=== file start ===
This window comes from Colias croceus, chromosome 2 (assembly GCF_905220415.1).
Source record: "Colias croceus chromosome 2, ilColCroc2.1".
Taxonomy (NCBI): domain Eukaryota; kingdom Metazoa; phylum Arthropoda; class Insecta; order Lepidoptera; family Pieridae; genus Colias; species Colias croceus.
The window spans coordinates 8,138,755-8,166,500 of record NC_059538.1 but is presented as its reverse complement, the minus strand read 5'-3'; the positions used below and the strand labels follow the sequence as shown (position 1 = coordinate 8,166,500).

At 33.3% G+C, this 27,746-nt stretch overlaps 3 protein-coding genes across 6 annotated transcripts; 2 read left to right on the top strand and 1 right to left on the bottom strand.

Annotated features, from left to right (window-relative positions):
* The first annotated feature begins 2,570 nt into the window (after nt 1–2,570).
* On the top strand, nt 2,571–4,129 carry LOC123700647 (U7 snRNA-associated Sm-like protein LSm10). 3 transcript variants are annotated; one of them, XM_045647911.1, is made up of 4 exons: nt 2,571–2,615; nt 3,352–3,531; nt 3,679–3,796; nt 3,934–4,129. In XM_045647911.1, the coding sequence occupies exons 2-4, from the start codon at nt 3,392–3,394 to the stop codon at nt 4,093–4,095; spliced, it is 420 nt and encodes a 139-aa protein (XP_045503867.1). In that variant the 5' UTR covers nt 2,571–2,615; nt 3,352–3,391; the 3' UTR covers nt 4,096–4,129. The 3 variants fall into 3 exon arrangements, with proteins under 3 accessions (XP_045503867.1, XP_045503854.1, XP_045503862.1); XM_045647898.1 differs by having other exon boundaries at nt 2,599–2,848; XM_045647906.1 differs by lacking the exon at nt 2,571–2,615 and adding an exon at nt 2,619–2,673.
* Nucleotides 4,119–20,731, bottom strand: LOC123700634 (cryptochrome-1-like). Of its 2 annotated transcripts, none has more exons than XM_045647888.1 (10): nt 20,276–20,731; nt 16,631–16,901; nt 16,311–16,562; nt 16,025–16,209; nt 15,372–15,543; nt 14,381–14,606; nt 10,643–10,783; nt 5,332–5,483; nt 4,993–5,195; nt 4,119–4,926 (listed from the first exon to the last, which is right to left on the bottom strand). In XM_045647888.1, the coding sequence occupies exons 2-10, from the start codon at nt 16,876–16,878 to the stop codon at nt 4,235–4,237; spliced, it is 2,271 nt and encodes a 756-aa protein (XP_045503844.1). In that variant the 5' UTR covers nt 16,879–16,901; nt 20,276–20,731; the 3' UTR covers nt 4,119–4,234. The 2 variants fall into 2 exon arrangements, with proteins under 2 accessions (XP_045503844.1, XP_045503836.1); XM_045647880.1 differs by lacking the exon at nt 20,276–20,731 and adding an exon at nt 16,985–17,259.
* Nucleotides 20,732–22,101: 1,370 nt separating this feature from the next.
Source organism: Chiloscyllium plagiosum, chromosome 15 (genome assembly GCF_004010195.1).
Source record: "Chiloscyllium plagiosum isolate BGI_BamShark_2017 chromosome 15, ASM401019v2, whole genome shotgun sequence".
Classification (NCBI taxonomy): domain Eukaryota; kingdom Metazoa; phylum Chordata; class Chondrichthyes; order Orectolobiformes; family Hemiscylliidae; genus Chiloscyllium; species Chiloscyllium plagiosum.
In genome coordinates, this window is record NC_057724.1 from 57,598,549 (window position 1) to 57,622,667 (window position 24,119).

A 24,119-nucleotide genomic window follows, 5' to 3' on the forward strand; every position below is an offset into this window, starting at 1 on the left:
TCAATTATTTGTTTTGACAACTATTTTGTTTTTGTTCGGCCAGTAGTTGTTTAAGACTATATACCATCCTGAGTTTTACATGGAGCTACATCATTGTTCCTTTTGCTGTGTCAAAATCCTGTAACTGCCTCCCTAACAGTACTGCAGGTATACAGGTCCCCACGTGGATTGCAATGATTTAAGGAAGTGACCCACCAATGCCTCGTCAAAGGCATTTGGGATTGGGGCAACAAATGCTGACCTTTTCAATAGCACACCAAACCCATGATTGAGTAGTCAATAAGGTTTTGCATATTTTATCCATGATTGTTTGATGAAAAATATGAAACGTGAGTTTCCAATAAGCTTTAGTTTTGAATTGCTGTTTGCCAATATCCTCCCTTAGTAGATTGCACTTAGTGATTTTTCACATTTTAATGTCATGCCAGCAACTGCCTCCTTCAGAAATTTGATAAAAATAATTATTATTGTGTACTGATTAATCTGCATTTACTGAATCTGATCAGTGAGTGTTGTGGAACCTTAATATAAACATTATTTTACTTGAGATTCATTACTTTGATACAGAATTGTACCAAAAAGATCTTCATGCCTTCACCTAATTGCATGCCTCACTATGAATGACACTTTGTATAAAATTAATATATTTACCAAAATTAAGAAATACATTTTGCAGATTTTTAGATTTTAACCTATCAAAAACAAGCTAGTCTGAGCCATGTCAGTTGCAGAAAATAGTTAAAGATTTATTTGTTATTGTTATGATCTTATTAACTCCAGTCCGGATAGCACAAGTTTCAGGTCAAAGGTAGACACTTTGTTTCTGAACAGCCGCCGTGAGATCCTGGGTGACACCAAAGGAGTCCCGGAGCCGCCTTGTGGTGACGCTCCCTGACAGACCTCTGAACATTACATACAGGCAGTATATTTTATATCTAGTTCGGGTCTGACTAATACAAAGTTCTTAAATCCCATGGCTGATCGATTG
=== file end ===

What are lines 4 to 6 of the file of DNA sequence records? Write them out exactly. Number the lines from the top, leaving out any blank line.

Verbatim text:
The window spans coordinates 8,138,755-8,166,500 of record NC_059538.1 but is presented as its reverse complement, the minus strand read 5'-3'; the positions used below and the strand labels follow the sequence as shown (position 1 = coordinate 8,166,500).

At 33.3% G+C, this 27,746-nt stretch overlaps 3 protein-coding genes across 6 annotated transcripts; 2 read left to right on the top strand and 1 right to left on the bottom strand.

Annotated features, from left to right (window-relative positions):